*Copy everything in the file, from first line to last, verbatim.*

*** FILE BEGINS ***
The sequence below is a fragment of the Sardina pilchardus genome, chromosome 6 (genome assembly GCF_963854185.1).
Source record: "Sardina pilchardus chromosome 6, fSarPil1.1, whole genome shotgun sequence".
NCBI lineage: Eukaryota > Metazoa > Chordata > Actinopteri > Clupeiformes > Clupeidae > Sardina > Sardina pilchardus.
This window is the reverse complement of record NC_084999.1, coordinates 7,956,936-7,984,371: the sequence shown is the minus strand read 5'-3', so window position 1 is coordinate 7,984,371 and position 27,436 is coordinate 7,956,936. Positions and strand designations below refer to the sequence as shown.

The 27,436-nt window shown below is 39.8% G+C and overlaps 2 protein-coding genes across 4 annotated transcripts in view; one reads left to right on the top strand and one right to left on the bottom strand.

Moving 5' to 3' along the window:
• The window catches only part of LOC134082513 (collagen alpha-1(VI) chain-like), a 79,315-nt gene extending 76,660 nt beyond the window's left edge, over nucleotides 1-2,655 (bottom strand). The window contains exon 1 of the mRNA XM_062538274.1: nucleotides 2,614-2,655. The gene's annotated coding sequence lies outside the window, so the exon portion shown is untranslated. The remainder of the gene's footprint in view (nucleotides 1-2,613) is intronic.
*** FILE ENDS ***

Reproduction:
The sequence below is a fragment of the Sardina pilchardus genome, chromosome 6 (genome assembly GCF_963854185.1).
Source record: "Sardina pilchardus chromosome 6, fSarPil1.1, whole genome shotgun sequence".
NCBI lineage: Eukaryota > Metazoa > Chordata > Actinopteri > Clupeiformes > Clupeidae > Sardina > Sardina pilchardus.
This window is the reverse complement of record NC_084999.1, coordinates 7,956,936-7,984,371: the sequence shown is the minus strand read 5'-3', so window position 1 is coordinate 7,984,371 and position 27,436 is coordinate 7,956,936. Positions and strand designations below refer to the sequence as shown.

The 27,436-nt window shown below is 39.8% G+C and overlaps 2 protein-coding genes across 4 annotated transcripts in view; one reads left to right on the top strand and one right to left on the bottom strand.

Moving 5' to 3' along the window:
• The window catches only part of LOC134082513 (collagen alpha-1(VI) chain-like), a 79,315-nt gene extending 76,660 nt beyond the window's left edge, over nucleotides 1-2,655 (bottom strand). The window contains exon 1 of the mRNA XM_062538274.1: nucleotides 2,614-2,655. The gene's annotated coding sequence lies outside the window, so the exon portion shown is untranslated. The remainder of the gene's footprint in view (nucleotides 1-2,613) is intronic.